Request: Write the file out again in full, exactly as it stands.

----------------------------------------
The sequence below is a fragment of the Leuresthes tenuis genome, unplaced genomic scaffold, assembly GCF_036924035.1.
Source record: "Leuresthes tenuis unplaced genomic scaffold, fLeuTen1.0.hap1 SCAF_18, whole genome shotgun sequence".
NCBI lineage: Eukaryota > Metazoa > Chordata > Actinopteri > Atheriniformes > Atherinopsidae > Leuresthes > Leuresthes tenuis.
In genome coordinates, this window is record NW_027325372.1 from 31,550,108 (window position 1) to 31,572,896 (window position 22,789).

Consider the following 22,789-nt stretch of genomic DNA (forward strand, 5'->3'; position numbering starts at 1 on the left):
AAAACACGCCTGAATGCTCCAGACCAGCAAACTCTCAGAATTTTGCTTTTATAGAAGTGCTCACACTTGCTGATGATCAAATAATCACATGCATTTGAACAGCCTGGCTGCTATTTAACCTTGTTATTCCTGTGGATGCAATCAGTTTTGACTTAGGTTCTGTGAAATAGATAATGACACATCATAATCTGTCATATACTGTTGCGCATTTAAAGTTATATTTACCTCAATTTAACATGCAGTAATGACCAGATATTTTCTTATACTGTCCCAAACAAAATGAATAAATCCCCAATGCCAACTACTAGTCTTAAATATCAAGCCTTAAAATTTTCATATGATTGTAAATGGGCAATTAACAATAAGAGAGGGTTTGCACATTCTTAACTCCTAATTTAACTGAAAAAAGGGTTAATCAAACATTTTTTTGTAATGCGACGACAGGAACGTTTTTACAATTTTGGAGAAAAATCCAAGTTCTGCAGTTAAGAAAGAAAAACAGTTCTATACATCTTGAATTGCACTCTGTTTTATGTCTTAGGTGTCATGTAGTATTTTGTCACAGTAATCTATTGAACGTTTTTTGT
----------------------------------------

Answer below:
The sequence below is a fragment of the Leuresthes tenuis genome, unplaced genomic scaffold, assembly GCF_036924035.1.
Source record: "Leuresthes tenuis unplaced genomic scaffold, fLeuTen1.0.hap1 SCAF_18, whole genome shotgun sequence".
NCBI lineage: Eukaryota > Metazoa > Chordata > Actinopteri > Atheriniformes > Atherinopsidae > Leuresthes > Leuresthes tenuis.
In genome coordinates, this window is record NW_027325372.1 from 31,550,108 (window position 1) to 31,572,896 (window position 22,789).

Consider the following 22,789-nt stretch of genomic DNA (forward strand, 5'->3'; position numbering starts at 1 on the left):
AAAACACGCCTGAATGCTCCAGACCAGCAAACTCTCAGAATTTTGCTTTTATAGAAGTGCTCACACTTGCTGATGATCAAATAATCACATGCATTTGAACAGCCTGGCTGCTATTTAACCTTGTTATTCCTGTGGATGCAATCAGTTTTGACTTAGGTTCTGTGAAATAGATAATGACACATCATAATCTGTCATATACTGTTGCGCATTTAAAGTTATATTTACCTCAATTTAACATGCAGTAATGACCAGATATTTTCTTATACTGTCCCAAACAAAATGAATAAATCCCCAATGCCAACTACTAGTCTTAAATATCAAGCCTTAAAATTTTCATATGATTGTAAATGGGCAATTAACAATAAGAGAGGGTTTGCACATTCTTAACTCCTAATTTAACTGAAAAAAGGGTTAATCAAACATTTTTTTGTAATGCGACGACAGGAACGTTTTTACAATTTTGGAGAAAAATCCAAGTTCTGCAGTTAAGAAAGAAAAACAGTTCTATACATCTTGAATTGCACTCTGTTTTATGTCTTAGGTGTCATGTAGTATTTTGTCACAGTAATCTATTGAACGTTTTTTGT